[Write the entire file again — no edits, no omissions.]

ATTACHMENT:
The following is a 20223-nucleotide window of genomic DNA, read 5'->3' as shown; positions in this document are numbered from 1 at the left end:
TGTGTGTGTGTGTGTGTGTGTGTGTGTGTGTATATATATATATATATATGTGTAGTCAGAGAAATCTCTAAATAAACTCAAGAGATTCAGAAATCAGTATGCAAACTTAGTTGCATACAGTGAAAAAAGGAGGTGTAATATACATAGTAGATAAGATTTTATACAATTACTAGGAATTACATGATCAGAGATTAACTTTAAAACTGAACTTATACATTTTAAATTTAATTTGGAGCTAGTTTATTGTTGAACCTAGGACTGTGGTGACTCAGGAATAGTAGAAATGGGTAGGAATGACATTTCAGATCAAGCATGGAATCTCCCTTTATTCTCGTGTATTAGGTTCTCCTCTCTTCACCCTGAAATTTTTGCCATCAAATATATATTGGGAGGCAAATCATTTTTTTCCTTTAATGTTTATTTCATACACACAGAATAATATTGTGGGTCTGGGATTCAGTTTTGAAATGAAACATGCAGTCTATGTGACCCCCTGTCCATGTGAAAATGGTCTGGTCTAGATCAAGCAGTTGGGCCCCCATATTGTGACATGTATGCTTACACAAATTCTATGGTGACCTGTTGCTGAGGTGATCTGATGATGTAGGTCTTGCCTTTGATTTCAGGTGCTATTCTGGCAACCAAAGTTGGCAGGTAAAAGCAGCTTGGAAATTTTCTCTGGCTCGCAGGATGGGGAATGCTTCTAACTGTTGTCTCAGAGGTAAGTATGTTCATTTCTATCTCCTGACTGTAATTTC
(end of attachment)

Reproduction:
The following is a 20223-nucleotide window of genomic DNA, read 5'->3' as shown; positions in this document are numbered from 1 at the left end:
TGTGTGTGTGTGTGTGTGTGTGTGTGTGTGTATATATATATATATATATGTGTAGTCAGAGAAATCTCTAAATAAACTCAAGAGATTCAGAAATCAGTATGCAAACTTAGTTGCATACAGTGAAAAAAGGAGGTGTAATATACATAGTAGATAAGATTTTATACAATTACTAGGAATTACATGATCAGAGATTAACTTTAAAACTGAACTTATACATTTTAAATTTAATTTGGAGCTAGTTTATTGTTGAACCTAGGACTGTGGTGACTCAGGAATAGTAGAAATGGGTAGGAATGACATTTCAGATCAAGCATGGAATCTCCCTTTATTCTCGTGTATTAGGTTCTCCTCTCTTCACCCTGAAATTTTTGCCATCAAATATATATTGGGAGGCAAATCATTTTTTTCCTTTAATGTTTATTTCATACACACAGAATAATATTGTGGGTCTGGGATTCAGTTTTGAAATGAAACATGCAGTCTATGTGACCCCCTGTCCATGTGAAAATGGTCTGGTCTAGATCAAGCAGTTGGGCCCCCATATTGTGACATGTATGCTTACACAAATTCTATGGTGACCTGTTGCTGAGGTGATCTGATGATGTAGGTCTTGCCTTTGATTTCAGGTGCTATTCTGGCAACCAAAGTTGGCAGGTAAAAGCAGCTTGGAAATTTTCTCTGGCTCGCAGGATGGGGAATGCTTCTAACTGTTGTCTCAGAGGTAAGTATGTTCATTTCTATCTCCTGACTGTAATTTC